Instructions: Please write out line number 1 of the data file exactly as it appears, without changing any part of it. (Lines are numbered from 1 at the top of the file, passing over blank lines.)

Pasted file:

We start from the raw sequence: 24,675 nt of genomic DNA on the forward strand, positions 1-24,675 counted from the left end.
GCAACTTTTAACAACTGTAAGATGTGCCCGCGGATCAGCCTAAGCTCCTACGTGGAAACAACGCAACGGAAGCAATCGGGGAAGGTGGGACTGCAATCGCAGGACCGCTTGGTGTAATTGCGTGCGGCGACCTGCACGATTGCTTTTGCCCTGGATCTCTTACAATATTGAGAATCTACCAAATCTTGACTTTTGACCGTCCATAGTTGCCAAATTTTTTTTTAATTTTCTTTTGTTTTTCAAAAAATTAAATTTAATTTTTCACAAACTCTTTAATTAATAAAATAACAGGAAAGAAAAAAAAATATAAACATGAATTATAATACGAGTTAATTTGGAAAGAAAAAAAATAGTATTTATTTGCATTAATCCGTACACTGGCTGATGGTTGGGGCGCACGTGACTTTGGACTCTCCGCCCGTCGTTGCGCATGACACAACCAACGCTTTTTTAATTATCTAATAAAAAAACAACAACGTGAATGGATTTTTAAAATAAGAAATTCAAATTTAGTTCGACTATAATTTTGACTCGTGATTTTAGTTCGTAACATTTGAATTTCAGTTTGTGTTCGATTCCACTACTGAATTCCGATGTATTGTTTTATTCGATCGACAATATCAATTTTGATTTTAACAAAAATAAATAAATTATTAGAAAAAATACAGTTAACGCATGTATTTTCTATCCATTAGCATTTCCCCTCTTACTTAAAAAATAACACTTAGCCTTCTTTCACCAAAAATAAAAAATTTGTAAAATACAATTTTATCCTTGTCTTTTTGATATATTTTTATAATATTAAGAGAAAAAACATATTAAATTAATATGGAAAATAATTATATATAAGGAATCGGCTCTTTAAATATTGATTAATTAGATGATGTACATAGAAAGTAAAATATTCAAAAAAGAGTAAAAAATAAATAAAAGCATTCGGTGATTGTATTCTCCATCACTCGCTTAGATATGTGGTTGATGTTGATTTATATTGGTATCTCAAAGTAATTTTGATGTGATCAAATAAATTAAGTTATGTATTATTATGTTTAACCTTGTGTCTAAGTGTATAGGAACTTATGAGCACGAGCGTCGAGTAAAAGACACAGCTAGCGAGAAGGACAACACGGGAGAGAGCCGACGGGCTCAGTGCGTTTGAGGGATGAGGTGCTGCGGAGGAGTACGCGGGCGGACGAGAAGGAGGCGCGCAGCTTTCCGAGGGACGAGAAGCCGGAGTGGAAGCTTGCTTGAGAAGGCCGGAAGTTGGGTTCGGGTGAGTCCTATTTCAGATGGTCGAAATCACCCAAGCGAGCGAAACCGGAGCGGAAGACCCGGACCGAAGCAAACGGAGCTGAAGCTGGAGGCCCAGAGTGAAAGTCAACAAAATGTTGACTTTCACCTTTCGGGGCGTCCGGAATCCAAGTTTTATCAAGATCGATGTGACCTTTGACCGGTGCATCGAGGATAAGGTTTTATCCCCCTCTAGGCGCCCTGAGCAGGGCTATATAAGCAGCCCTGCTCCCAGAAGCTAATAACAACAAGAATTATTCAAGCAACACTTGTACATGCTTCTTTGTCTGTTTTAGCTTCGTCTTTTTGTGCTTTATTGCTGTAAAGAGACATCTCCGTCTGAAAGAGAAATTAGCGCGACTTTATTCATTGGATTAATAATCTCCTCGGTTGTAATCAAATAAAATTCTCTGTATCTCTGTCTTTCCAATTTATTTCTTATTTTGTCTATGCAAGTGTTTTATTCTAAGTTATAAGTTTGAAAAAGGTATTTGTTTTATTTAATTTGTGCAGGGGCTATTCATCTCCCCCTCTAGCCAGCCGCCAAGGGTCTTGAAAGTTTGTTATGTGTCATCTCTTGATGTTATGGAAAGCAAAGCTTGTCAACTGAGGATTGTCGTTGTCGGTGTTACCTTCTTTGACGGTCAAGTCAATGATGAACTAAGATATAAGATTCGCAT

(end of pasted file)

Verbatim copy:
We start from the raw sequence: 24,675 nt of genomic DNA on the forward strand, positions 1-24,675 counted from the left end.